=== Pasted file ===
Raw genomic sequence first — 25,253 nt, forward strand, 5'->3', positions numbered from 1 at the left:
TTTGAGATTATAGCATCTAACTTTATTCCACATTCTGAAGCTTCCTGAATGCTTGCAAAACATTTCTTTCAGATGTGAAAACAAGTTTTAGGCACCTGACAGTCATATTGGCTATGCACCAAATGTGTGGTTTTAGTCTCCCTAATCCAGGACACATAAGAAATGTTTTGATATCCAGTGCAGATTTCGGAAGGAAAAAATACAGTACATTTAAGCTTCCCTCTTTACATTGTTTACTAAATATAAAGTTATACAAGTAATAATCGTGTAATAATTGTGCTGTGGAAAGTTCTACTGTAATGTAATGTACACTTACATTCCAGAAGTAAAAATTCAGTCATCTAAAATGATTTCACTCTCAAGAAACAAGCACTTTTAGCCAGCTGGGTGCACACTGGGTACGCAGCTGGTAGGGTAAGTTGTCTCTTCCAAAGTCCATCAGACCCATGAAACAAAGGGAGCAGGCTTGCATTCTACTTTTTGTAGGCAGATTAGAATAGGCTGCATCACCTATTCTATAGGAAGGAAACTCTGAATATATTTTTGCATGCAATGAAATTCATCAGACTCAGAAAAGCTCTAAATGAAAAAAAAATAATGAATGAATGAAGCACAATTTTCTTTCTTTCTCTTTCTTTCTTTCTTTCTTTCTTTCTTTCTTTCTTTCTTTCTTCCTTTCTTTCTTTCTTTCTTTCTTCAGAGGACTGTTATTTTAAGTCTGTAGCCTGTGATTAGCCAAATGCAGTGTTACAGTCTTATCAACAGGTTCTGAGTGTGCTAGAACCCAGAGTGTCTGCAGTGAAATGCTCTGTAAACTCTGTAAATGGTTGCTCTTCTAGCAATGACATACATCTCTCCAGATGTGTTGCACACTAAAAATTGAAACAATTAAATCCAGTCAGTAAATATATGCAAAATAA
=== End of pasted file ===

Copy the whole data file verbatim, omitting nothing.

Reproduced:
Raw genomic sequence first — 25,253 nt, forward strand, 5'->3', positions numbered from 1 at the left:
TTTGAGATTATAGCATCTAACTTTATTCCACATTCTGAAGCTTCCTGAATGCTTGCAAAACATTTCTTTCAGATGTGAAAACAAGTTTTAGGCACCTGACAGTCATATTGGCTATGCACCAAATGTGTGGTTTTAGTCTCCCTAATCCAGGACACATAAGAAATGTTTTGATATCCAGTGCAGATTTCGGAAGGAAAAAATACAGTACATTTAAGCTTCCCTCTTTACATTGTTTACTAAATATAAAGTTATACAAGTAATAATCGTGTAATAATTGTGCTGTGGAAAGTTCTACTGTAATGTAATGTACACTTACATTCCAGAAGTAAAAATTCAGTCATCTAAAATGATTTCACTCTCAAGAAACAAGCACTTTTAGCCAGCTGGGTGCACACTGGGTACGCAGCTGGTAGGGTAAGTTGTCTCTTCCAAAGTCCATCAGACCCATGAAACAAAGGGAGCAGGCTTGCATTCTACTTTTTGTAGGCAGATTAGAATAGGCTGCATCACCTATTCTATAGGAAGGAAACTCTGAATATATTTTTGCATGCAATGAAATTCATCAGACTCAGAAAAGCTCTAAATGAAAAAAAAATAATGAATGAATGAAGCACAATTTTCTTTCTTTCTCTTTCTTTCTTTCTTTCTTTCTTTCTTTCTTTCTTTCTTTCTTCCTTTCTTTCTTTCTTTCTTTCTTCAGAGGACTGTTATTTTAAGTCTGTAGCCTGTGATTAGCCAAATGCAGTGTTACAGTCTTATCAACAGGTTCTGAGTGTGCTAGAACCCAGAGTGTCTGCAGTGAAATGCTCTGTAAACTCTGTAAATGGTTGCTCTTCTAGCAATGACATACATCTCTCCAGATGTGTTGCACACTAAAAATTGAAACAATTAAATCCAGTCAGTAAATATATGCAAAATAA